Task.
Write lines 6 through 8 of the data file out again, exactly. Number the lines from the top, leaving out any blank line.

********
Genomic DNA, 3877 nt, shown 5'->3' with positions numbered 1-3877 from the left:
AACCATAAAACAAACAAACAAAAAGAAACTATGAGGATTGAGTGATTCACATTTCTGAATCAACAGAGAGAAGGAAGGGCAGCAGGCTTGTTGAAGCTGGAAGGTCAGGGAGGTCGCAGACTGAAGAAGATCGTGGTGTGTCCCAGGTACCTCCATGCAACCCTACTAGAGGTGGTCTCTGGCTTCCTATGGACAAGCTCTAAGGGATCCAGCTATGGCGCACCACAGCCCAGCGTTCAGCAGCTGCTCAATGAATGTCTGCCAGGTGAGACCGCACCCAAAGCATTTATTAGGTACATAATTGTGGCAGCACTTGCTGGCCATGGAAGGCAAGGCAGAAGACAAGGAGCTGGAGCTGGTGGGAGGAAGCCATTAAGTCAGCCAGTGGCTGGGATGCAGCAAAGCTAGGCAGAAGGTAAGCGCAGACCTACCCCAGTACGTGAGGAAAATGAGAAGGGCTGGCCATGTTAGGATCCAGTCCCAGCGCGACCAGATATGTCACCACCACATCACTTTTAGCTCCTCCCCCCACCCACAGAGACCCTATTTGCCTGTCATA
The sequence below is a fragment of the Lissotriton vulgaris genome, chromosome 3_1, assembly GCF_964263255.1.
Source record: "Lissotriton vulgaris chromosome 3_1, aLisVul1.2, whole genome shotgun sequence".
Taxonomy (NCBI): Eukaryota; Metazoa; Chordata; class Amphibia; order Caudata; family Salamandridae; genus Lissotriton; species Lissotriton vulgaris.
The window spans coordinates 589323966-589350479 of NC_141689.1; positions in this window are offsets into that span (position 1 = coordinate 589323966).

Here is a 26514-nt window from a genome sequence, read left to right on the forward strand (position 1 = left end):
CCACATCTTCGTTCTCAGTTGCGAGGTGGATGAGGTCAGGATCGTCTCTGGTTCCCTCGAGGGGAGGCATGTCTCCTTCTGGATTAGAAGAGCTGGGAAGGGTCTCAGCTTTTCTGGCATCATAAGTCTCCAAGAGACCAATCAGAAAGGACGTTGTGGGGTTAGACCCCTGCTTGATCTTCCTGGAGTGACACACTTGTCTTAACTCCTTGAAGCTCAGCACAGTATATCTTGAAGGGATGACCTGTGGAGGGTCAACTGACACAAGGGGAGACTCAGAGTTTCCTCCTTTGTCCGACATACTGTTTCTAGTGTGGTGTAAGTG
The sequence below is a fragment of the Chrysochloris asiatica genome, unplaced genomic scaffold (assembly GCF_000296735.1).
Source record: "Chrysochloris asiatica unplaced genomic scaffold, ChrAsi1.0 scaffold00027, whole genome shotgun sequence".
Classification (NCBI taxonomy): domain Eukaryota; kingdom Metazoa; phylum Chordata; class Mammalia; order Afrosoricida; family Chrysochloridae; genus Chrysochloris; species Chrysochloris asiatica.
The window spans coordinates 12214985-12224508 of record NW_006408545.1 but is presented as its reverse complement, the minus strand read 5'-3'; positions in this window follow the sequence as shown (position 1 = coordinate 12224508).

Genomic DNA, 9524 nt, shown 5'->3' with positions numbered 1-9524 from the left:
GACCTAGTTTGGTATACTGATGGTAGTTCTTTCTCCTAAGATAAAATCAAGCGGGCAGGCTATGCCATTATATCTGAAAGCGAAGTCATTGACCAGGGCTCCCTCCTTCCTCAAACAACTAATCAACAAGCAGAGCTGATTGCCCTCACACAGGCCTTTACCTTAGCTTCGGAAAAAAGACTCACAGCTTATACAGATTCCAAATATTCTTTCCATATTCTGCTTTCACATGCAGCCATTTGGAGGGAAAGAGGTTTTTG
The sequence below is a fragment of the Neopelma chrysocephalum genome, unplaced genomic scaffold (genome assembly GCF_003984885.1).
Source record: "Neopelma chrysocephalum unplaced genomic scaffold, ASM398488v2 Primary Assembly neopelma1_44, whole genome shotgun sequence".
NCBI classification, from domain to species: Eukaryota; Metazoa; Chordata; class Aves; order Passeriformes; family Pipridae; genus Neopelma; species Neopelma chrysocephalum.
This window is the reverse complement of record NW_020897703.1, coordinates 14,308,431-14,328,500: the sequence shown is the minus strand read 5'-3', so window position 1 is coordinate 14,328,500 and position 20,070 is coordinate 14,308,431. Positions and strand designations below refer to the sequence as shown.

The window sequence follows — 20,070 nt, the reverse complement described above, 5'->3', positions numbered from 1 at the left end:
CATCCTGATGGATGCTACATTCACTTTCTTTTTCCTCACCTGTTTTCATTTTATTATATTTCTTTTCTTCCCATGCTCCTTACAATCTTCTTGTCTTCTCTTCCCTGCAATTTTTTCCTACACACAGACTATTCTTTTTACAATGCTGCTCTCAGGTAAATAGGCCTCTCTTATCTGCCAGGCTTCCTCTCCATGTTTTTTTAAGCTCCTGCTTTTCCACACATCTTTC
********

The window spans coordinates 589323966-589350479 of NC_141689.1; positions in this window are offsets into that span (position 1 = coordinate 589323966).

Here is a 26514-nt window from a genome sequence, read left to right on the forward strand (position 1 = left end):
CCACATCTTCGTTCTCAGTTGCGAGGTGGATGAGGTCAGGATCGTCTCTGGTTCCCTCGAGGGGAGGCATGTCTCCTTCTGGATTAGAAGAGCTGGGAAGGGTCTCAGCTTTTCTGGCATCATAAGTCTCCAAGAGACCAATCAGAAAGGACGTTGTGGGGTTAGACCCCTGCTTGATCTTCCTGGAGTGACACACTTGTCTTAACTCCTTGAAGCTCAGCACAGTATATCTTGAAGGGATGACCTGTGGAGGGTCAACTGACACAAGGGGAGACTCAGAGTTTCCTCCTTTGTCCGACATACTGTTTCTAGTGTGGTGTAAGTG